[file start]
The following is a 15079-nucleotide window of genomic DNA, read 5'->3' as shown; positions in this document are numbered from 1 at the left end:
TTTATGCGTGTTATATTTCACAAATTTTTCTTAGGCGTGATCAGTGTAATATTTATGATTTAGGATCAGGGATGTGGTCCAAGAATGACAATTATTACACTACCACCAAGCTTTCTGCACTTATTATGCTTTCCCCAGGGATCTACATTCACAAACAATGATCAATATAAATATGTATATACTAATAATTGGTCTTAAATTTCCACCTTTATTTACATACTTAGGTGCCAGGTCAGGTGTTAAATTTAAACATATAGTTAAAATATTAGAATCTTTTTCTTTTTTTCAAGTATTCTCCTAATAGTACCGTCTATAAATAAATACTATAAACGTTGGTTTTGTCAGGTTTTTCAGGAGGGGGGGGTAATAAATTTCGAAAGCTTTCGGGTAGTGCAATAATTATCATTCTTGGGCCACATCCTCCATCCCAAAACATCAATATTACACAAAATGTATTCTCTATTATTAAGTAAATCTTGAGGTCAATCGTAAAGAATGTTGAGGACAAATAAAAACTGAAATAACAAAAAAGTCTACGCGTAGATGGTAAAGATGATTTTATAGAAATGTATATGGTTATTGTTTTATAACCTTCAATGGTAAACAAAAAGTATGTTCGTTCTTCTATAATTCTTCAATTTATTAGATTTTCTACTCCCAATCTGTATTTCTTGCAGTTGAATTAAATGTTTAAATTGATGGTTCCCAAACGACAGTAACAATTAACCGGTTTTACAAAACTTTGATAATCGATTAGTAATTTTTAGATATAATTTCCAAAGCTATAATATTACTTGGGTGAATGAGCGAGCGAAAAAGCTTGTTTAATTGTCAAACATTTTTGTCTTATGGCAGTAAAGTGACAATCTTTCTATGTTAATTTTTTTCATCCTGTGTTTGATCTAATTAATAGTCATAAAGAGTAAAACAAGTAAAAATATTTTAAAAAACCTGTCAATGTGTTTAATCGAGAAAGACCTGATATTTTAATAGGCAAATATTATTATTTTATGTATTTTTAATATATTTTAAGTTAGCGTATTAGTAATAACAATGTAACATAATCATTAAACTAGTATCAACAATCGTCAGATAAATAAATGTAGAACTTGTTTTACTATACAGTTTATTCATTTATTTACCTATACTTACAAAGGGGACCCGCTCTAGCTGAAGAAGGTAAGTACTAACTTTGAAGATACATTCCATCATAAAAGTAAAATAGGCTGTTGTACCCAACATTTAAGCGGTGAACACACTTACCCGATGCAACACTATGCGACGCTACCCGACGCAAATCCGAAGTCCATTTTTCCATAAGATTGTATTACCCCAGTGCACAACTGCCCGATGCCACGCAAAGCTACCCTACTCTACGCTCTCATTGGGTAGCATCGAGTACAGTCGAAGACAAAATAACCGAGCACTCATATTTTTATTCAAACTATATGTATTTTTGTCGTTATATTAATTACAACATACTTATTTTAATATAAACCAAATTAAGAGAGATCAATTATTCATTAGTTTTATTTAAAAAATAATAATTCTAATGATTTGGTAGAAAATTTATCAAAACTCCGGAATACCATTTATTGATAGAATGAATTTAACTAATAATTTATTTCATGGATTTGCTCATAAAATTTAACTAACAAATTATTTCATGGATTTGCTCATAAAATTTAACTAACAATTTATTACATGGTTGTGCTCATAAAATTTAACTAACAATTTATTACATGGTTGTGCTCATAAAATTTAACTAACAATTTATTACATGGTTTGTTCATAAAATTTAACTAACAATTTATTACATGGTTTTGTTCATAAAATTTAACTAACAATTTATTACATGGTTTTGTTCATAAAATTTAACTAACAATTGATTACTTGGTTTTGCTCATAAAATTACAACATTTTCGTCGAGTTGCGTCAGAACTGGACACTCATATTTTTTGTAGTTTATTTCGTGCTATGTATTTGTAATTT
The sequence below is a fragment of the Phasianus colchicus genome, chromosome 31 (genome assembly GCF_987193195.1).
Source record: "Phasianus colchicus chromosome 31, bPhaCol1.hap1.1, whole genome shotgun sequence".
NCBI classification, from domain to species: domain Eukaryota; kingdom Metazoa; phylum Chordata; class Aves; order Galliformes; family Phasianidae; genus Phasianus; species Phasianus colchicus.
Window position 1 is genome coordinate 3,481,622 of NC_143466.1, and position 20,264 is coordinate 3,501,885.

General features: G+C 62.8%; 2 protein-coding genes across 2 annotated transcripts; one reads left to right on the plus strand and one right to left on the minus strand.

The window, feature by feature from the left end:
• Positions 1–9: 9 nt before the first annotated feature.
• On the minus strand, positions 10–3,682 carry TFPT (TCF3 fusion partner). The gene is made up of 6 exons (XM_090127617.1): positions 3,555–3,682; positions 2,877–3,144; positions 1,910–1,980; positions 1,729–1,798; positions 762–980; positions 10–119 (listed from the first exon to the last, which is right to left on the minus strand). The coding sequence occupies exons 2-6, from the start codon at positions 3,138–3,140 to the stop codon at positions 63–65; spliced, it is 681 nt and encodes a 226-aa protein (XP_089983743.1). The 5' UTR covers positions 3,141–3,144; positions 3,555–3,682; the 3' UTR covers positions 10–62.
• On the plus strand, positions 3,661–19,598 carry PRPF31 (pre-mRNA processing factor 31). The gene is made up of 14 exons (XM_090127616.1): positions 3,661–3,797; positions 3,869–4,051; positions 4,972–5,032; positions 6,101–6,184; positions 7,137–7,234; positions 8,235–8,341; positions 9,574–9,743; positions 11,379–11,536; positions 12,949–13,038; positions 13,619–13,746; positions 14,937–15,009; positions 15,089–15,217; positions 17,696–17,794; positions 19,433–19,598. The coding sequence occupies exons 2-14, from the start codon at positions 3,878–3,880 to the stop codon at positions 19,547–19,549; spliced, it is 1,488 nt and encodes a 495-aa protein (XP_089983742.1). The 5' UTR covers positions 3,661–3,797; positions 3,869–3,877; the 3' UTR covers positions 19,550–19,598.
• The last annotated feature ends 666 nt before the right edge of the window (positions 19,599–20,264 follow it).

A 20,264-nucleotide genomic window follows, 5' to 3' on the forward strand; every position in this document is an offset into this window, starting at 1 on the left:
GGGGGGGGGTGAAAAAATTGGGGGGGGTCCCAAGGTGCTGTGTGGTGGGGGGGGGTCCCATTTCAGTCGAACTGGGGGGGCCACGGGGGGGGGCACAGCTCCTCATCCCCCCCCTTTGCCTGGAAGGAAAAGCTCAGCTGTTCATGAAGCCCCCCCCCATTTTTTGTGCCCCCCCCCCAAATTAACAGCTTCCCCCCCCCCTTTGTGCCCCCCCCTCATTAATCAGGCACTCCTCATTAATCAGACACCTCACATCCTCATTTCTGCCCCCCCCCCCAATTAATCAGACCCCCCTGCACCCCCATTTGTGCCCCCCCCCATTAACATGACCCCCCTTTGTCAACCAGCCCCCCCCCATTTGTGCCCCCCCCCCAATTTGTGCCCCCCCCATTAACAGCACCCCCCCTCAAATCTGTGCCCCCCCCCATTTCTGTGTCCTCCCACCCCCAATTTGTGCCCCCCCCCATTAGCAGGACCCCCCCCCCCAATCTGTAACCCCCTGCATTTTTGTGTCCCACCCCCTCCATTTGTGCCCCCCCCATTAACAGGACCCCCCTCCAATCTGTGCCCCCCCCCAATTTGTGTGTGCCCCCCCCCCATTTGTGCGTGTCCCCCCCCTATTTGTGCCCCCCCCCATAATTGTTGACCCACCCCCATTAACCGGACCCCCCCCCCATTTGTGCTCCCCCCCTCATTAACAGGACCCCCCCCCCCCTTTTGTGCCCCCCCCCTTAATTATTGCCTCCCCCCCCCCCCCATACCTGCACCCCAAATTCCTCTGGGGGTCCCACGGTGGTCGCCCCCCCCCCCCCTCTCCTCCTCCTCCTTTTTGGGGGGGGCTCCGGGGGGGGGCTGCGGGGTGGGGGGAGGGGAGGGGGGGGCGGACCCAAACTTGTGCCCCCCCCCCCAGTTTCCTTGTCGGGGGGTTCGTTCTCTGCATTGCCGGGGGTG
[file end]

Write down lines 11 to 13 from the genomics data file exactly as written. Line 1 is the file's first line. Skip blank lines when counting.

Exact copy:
• On the plus strand, positions 3,661–19,598 carry PRPF31 (pre-mRNA processing factor 31). The gene is made up of 14 exons (XM_090127616.1): positions 3,661–3,797; positions 3,869–4,051; positions 4,972–5,032; positions 6,101–6,184; positions 7,137–7,234; positions 8,235–8,341; positions 9,574–9,743; positions 11,379–11,536; positions 12,949–13,038; positions 13,619–13,746; positions 14,937–15,009; positions 15,089–15,217; positions 17,696–17,794; positions 19,433–19,598. The coding sequence occupies exons 2-14, from the start codon at positions 3,878–3,880 to the stop codon at positions 19,547–19,549; spliced, it is 1,488 nt and encodes a 495-aa protein (XP_089983742.1). The 5' UTR covers positions 3,661–3,797; positions 3,869–3,877; the 3' UTR covers positions 19,550–19,598.
• The last annotated feature ends 666 nt before the right edge of the window (positions 19,599–20,264 follow it).

A 20,264-nucleotide genomic window follows, 5' to 3' on the forward strand; every position in this document is an offset into this window, starting at 1 on the left: